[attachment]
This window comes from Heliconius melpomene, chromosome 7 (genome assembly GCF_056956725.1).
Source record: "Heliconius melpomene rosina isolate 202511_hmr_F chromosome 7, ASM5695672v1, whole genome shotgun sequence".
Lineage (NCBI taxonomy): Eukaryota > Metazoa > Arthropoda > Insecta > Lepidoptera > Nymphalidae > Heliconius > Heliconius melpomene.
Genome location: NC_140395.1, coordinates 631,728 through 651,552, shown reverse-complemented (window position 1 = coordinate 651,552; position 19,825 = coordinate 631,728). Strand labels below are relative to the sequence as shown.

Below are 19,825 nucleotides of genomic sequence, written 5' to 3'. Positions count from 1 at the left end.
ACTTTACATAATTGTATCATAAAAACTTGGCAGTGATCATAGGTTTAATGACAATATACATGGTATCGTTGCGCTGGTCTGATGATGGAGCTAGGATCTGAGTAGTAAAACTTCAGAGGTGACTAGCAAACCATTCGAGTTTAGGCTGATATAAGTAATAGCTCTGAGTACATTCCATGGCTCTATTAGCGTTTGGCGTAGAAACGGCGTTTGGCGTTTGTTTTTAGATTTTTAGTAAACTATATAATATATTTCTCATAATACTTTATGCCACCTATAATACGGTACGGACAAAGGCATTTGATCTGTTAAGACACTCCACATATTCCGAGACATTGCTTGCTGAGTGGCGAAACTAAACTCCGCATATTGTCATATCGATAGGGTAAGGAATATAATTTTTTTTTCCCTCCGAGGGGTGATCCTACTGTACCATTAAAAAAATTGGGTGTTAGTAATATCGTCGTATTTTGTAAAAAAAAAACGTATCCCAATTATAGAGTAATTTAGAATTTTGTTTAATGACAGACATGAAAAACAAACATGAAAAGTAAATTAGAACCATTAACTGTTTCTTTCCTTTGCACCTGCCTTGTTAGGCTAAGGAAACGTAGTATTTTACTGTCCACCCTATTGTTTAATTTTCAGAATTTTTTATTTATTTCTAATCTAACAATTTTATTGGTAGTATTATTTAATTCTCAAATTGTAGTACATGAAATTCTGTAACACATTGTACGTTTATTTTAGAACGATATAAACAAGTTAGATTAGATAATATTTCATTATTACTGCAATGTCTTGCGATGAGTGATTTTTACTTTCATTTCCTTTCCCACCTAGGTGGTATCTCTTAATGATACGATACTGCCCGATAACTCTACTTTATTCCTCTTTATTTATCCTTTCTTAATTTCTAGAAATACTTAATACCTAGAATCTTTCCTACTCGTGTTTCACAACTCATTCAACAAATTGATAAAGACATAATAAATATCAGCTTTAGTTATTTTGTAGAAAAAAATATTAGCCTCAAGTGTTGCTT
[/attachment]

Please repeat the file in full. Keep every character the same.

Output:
This window comes from Heliconius melpomene, chromosome 7 (genome assembly GCF_056956725.1).
Source record: "Heliconius melpomene rosina isolate 202511_hmr_F chromosome 7, ASM5695672v1, whole genome shotgun sequence".
Lineage (NCBI taxonomy): Eukaryota > Metazoa > Arthropoda > Insecta > Lepidoptera > Nymphalidae > Heliconius > Heliconius melpomene.
Genome location: NC_140395.1, coordinates 631,728 through 651,552, shown reverse-complemented (window position 1 = coordinate 651,552; position 19,825 = coordinate 631,728). Strand labels below are relative to the sequence as shown.

Below are 19,825 nucleotides of genomic sequence, written 5' to 3'. Positions count from 1 at the left end.
ACTTTACATAATTGTATCATAAAAACTTGGCAGTGATCATAGGTTTAATGACAATATACATGGTATCGTTGCGCTGGTCTGATGATGGAGCTAGGATCTGAGTAGTAAAACTTCAGAGGTGACTAGCAAACCATTCGAGTTTAGGCTGATATAAGTAATAGCTCTGAGTACATTCCATGGCTCTATTAGCGTTTGGCGTAGAAACGGCGTTTGGCGTTTGTTTTTAGATTTTTAGTAAACTATATAATATATTTCTCATAATACTTTATGCCACCTATAATACGGTACGGACAAAGGCATTTGATCTGTTAAGACACTCCACATATTCCGAGACATTGCTTGCTGAGTGGCGAAACTAAACTCCGCATATTGTCATATCGATAGGGTAAGGAATATAATTTTTTTTTCCCTCCGAGGGGTGATCCTACTGTACCATTAAAAAAATTGGGTGTTAGTAATATCGTCGTATTTTGTAAAAAAAAAACGTATCCCAATTATAGAGTAATTTAGAATTTTGTTTAATGACAGACATGAAAAACAAACATGAAAAGTAAATTAGAACCATTAACTGTTTCTTTCCTTTGCACCTGCCTTGTTAGGCTAAGGAAACGTAGTATTTTACTGTCCACCCTATTGTTTAATTTTCAGAATTTTTTATTTATTTCTAATCTAACAATTTTATTGGTAGTATTATTTAATTCTCAAATTGTAGTACATGAAATTCTGTAACACATTGTACGTTTATTTTAGAACGATATAAACAAGTTAGATTAGATAATATTTCATTATTACTGCAATGTCTTGCGATGAGTGATTTTTACTTTCATTTCCTTTCCCACCTAGGTGGTATCTCTTAATGATACGATACTGCCCGATAACTCTACTTTATTCCTCTTTATTTATCCTTTCTTAATTTCTAGAAATACTTAATACCTAGAATCTTTCCTACTCGTGTTTCACAACTCATTCAACAAATTGATAAAGACATAATAAATATCAGCTTTAGTTATTTTGTAGAAAAAAATATTAGCCTCAAGTGTTGCTT